The fallout over Romney’s comments calling 47% of the country “takers,” from a leaked recording of a high-dollar fundraiser, sent him spiraling to the point that he asked his own campaign manager whether he should drop out of the race. He apparently was quite serious.

To think that in back-to-back presidential campaigns, leaked audio in the fall of the general election became a huge important event. Romney was so distraught over it he thought he should drop out. Of course, Trump was only more defiant following the “Access Hollywood” tape leak. If you needed a stark example of the difference between the characters of these two men, their own reactions to the leaked audio are a good one.

There may be no better avatar for the “ends justifies the means” mentality than Romney’s interactions and takes on Senate Republican leader Mitch McConnell of Kentucky.

Romney is clearly torn on McConnell. The more he has watched McConnell manage the Senate’s egos, the more impressed he is. In Romney’s telling, McConnell tries to protect his incumbents, even if he doesn’t agree with them or even like them. His only rule seems to be “don’t make it personal with another senator in public.” That quality probably explains McConnell’s staying power inside the conference. As top-down as the public thinks he is, McConnell is clearly pretty good at making every one of his senators feel “heard” and feel consequential.

But McConnell is the ultimate political survivor, and in some ways, this book serves as a reminder of just how much surviving is McConnell’s North Star.

During the first Trump impeachment, Romney was always intent on taking his role as a juror very seriously. Given his background in management consulting and in corporate fix-ups, doing a thorough investigation of what happened was second nature to him. It struck him as odd that no one in the Senate GOP seemed to want to know the truth of what happened with Trump and the Ukraine aid and the role Rudy Giuliani had been playing in trying to muddy up the Bidens.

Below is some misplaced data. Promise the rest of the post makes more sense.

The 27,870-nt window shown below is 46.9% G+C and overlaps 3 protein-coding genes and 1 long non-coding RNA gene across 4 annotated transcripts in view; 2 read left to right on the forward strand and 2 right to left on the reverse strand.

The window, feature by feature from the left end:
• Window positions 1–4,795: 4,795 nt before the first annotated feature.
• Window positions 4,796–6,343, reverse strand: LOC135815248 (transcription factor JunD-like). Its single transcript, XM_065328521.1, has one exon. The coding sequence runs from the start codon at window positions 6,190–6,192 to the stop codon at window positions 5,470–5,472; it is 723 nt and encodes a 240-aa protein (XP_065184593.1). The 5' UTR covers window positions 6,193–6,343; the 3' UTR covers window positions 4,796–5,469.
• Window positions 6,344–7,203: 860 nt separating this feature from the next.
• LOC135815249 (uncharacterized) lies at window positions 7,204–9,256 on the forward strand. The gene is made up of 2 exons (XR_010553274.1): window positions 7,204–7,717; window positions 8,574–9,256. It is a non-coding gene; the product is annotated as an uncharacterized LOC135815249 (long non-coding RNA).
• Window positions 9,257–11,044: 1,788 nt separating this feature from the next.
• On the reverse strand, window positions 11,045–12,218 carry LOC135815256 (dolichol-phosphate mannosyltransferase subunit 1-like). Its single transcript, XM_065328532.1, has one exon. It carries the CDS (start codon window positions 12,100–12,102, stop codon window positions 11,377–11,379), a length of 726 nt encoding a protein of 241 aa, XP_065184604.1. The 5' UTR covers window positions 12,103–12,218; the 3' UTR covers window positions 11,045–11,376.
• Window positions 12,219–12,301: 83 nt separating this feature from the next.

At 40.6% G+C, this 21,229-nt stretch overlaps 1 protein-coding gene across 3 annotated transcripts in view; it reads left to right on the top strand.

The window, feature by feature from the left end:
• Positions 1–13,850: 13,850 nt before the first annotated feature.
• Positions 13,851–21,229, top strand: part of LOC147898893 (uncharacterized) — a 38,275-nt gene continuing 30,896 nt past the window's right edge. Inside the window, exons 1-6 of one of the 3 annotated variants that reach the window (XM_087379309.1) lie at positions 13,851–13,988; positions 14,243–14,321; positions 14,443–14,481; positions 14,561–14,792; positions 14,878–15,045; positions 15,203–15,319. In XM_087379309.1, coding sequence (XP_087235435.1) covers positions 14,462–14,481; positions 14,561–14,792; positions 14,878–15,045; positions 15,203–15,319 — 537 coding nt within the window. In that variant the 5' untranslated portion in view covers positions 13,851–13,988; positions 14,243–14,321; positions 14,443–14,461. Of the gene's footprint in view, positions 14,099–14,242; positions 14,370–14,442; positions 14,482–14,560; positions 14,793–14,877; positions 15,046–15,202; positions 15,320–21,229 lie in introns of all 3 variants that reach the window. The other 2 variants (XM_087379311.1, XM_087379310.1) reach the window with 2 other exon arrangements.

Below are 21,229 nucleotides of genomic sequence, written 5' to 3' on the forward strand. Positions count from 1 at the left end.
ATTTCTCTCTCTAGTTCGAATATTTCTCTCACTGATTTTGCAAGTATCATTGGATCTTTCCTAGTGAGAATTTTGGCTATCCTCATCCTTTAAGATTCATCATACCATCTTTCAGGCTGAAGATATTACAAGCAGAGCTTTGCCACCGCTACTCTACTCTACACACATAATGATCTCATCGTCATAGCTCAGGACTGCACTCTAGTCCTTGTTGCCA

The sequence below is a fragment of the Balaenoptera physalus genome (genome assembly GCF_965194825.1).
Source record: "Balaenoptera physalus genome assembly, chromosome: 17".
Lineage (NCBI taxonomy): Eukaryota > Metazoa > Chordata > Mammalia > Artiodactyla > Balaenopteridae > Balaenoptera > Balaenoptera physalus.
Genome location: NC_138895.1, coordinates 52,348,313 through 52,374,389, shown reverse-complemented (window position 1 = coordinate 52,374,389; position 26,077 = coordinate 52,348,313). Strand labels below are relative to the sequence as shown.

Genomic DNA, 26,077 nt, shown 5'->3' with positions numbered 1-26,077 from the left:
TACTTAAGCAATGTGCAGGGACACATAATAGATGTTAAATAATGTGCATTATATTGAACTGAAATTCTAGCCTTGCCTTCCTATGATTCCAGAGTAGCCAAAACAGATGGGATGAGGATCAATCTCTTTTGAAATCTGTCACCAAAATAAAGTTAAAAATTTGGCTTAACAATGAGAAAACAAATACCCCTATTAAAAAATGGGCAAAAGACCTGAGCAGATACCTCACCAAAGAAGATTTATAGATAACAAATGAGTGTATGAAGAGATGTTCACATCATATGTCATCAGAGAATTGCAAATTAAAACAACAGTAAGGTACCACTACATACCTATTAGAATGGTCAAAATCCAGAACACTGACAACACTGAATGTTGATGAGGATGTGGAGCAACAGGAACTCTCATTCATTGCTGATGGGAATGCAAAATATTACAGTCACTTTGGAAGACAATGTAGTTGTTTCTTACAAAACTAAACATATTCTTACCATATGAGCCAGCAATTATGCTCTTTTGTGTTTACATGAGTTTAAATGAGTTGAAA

But McConnell explained his thinking to Romney when he was trying to persuade him not to vote with Democrats to allow for witnesses and a more thorough investigation during the impeachment trial. McConnell “explained that several vulnerable members of their caucus were up for reelection, and that a prolonged, polarizing Senate trial would force them to take tough votes that risked alienating their constituents,” according to the book. McConnell, in Romney’s telling, “didn’t bother defending Trump’s actions. Instead, he argued that protecting the GOP’s Senate majority was a matter of vital national importance.”

Even more confounding about the McConnell-led pressure campaign is that later on, after the House impeachment managers finished their presentation on Trump, McConnell would tell Romney that Democratic Rep. Adam Schiff of California and company “nailed him.” Romney was surprised to hear that from McConnell, who rarely seems to reveal what he’s really thinking to anyone. So, to probe McConnell further, Romney parried, “Well, the defense will say that Trump was just investigating corruption by the Bidens.” Replied McConnell, “If you believe that, I’ve got a bridge I can sell you.”

(McConnell told Coppins that he doesn’t remember the conversation and that he doesn’t recall thinking that way at the time.)